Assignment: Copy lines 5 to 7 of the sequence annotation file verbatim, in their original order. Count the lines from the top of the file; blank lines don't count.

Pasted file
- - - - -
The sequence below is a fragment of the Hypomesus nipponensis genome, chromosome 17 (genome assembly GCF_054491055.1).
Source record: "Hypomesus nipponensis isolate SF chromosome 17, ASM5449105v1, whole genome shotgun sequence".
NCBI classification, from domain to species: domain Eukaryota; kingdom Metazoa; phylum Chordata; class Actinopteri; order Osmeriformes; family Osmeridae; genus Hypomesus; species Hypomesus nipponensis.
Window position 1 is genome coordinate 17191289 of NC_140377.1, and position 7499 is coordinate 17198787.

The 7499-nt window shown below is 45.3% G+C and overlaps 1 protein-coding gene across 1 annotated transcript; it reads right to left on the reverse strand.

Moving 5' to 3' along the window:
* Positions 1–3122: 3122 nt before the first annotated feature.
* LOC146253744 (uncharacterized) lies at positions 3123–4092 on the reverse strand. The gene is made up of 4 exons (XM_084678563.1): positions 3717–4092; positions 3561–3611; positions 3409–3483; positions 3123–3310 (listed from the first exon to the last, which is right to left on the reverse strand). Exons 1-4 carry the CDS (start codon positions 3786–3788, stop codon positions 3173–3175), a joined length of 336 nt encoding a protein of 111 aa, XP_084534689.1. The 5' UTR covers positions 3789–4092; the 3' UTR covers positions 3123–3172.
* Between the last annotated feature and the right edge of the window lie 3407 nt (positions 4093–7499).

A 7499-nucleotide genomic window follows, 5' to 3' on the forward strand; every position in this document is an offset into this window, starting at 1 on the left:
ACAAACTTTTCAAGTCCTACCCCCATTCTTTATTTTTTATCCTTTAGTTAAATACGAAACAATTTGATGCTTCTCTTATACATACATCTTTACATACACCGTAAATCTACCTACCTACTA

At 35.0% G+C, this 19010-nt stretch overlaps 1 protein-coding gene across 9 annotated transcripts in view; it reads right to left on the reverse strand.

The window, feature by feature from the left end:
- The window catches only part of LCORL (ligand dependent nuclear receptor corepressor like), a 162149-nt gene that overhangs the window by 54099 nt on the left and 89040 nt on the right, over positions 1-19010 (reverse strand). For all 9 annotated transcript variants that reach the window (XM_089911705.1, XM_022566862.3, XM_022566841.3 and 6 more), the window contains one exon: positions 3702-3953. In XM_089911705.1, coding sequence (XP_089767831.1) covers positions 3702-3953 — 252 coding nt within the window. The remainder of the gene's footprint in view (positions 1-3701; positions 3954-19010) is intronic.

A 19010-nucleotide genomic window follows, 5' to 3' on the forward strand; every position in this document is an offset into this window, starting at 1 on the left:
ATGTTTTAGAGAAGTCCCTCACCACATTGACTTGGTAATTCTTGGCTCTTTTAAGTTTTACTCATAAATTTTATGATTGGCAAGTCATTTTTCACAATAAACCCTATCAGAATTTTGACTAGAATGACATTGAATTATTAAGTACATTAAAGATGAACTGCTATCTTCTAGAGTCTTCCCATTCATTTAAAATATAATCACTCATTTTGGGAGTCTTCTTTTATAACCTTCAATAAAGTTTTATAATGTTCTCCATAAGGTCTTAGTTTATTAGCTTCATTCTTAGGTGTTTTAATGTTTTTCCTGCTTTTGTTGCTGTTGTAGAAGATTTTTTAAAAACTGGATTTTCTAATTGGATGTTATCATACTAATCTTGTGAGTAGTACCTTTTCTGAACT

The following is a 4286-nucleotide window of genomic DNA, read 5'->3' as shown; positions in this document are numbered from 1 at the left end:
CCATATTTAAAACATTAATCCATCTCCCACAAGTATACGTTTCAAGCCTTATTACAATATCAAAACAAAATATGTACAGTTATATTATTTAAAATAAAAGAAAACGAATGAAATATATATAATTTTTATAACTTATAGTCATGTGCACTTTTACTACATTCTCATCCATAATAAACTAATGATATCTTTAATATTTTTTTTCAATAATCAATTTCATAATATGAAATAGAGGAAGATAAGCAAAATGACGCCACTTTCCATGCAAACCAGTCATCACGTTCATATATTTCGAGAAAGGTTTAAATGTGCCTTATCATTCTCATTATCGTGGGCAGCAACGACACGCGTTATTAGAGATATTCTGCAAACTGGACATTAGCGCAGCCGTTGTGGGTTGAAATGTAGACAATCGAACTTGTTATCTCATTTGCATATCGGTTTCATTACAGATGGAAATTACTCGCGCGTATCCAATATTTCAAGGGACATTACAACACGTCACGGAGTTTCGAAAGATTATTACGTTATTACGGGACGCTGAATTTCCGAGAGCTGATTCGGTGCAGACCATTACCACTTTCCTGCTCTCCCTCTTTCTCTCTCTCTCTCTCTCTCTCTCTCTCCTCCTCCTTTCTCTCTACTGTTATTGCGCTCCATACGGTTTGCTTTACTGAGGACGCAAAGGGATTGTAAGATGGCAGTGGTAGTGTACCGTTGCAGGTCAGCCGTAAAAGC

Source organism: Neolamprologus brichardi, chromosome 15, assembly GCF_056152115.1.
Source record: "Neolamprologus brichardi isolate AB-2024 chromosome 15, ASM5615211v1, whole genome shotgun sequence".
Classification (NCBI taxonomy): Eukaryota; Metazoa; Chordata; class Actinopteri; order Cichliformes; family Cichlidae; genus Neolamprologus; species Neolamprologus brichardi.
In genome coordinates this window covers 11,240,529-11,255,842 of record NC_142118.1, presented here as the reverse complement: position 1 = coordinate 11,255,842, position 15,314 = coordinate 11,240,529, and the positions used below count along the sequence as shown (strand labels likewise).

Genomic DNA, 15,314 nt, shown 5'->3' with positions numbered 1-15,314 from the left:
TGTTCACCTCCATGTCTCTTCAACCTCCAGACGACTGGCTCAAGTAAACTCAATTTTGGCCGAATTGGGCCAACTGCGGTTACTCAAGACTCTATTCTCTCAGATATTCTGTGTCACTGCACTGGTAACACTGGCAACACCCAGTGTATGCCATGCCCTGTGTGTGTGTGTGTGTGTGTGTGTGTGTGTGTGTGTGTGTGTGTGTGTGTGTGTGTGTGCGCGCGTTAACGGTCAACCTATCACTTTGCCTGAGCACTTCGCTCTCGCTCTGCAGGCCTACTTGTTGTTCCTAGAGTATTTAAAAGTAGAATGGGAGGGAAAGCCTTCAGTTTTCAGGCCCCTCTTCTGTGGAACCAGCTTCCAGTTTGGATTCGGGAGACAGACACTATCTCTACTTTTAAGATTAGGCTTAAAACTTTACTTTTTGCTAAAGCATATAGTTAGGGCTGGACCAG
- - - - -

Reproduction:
The 7499-nt window shown below is 45.3% G+C and overlaps 1 protein-coding gene across 1 annotated transcript; it reads right to left on the reverse strand.

Moving 5' to 3' along the window:
* Positions 1–3122: 3122 nt before the first annotated feature.